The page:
During his four years as Ohio State’s head coach, Holtmann has been quick to credit others for victories and reluctant to accept much praise for himself. When the Buckeyes pull out an unlikely road win over a ranked opponent, he claims to be, “So lucky to have some of these seniors,” or, “Blessed with an unbelievably talented coaching staff that makes my job so much easier.”
Holtmann has made some bold decisions over the past few years, and many of them have paid off. He deserves credit for these moves, but he’s never been one to easily accept that credit.
When the Buckeyes played Purdue on the road in February 2018, Kaleb Wesson had some trouble guarding 7-foot-2 Isaac Haas in the paint. The Boilermakers’ big man tallied 16 points over the first 20 minutes, prompting Holtmann to switch it up and throw the 6-foot-6 elder Wesson onto Haas in the second half. Andre somehow held Haas to just two points in the second half, and the Buckeyes held on to win 64-63.
This past season, Holtmann plugged Justin Ahrens into the starting lineup for a short time, prompting an offensive outburst from the southpaw sniper that few people other than us saw coming. While limited in other areas of the game, Ahrens provided a spark at the beginning of those games that helped Ohio State assume the role of aggressor, rather than starting out in a hole.
What if Holtmann secretly loves the attention that comes from these bold decisions, but is too afraid to admit it? Perhaps Holtmann decided that if 17,000 adoring fans weren’t filling the Schott, that there was no point in wasting his best (and boldest) outfit? Maybe the man with nearly 50,000 Twitter followers decided that the players’ parents and his own family weren’t a big enough crowd to truly appreciate the salmon suit?
Perhaps, contrary to the evidence, Holtmann craves the spotlight and simply will not wear the salmon suit if a large crowd isn’t on hand to witness it. Certainly something to think about!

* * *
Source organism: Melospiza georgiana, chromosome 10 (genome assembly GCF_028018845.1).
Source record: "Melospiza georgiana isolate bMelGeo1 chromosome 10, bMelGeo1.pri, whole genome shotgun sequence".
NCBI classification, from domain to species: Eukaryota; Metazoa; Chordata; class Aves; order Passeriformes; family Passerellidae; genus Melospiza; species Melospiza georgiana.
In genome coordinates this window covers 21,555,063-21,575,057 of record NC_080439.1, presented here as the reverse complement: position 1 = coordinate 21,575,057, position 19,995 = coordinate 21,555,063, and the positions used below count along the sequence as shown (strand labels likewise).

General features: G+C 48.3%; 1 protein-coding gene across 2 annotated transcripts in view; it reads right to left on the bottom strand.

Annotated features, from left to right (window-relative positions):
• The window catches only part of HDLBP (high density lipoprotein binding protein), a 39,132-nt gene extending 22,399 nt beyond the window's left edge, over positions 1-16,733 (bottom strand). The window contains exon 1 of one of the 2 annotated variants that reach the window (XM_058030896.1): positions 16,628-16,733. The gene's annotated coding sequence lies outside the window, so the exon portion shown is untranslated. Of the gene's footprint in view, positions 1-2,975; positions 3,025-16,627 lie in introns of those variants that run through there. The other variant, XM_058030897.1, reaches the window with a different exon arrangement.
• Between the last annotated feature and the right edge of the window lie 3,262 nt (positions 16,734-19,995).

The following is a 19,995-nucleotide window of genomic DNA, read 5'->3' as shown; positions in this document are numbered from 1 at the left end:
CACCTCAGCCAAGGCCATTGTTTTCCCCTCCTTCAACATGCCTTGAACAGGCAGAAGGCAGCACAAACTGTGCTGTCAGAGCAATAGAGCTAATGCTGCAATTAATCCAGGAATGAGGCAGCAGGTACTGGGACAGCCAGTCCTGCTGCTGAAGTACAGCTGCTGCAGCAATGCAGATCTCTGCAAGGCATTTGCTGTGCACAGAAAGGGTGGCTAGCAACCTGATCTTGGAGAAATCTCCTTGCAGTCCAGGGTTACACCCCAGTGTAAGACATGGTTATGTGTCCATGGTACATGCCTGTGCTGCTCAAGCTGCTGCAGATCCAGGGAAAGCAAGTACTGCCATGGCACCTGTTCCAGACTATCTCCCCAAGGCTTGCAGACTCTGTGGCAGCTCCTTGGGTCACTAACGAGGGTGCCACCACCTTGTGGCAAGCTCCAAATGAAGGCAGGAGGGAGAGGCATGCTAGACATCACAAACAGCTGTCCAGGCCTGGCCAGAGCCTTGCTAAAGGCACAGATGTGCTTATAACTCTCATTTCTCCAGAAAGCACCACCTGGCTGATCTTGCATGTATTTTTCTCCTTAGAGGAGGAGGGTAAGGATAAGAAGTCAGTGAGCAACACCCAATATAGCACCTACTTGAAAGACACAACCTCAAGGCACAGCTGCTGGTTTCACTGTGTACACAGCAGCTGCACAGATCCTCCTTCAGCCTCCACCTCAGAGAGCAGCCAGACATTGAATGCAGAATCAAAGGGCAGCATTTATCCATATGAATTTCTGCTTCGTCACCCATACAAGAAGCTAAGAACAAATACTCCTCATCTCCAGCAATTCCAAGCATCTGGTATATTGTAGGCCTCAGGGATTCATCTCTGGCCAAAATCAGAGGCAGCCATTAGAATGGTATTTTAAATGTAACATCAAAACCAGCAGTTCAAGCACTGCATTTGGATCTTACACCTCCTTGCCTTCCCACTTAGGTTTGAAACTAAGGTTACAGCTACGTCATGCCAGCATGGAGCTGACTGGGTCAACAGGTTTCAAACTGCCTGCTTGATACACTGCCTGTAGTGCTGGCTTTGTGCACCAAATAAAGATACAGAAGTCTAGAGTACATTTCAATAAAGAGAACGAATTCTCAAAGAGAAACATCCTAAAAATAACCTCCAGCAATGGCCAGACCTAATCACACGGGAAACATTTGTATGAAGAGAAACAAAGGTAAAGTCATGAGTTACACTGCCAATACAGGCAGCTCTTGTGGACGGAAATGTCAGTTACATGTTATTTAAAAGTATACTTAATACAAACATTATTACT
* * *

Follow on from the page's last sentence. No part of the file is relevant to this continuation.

Ryan Day sent Holtmann a cease and desist letter, wants to have a monopoly on pink and red suit jackets
After Holtmann wore his salmon suit against Cleveland State in November 2018, Ohio State football coach Ryan Day countered with a plaid, scarlet suit jacket on August 31, 2019 when the Buckeyes took on Florida Atlantic in the Horseshoe.
While the two jackets were unique, the Ohio State vibe was very apparent in both and obviously intentional. Both jackets — perhaps not so coincidentally — also led to Buckeye victories.
In an attempt to assert his dominance over Day, and to secure the title of campus’ best dressed coach, Holtmann whipped the salmon jacket back out in January 2020 for their victory over Nebraska. Since then? Nothing. No salmon suit on the floor, despite repeated demands from the fanbase.
Is Holtmann choosing not to wear it, or did Day see Holtmann’s suit as a threat? Did the two-time Big Ten football champ pull some strings within the athletic department and make it clear to Holtmann that only Ryan Day is allowed to wear flashy suits? Did the powers that be inform Holtmann that he need to take a step back and just wear the traditional, mundane gray and black? Day has two more conference championships than Holtmann does, and in half the time, and boasts a salary that is over double what Holtmann pulls in per year.
Did Day flex his bureaucratic muscles within the Ohio State athletic department and silence Holtmann’s ambitious fashion sense? I’m not saying that he did, but I’m not saying that he didn’t either.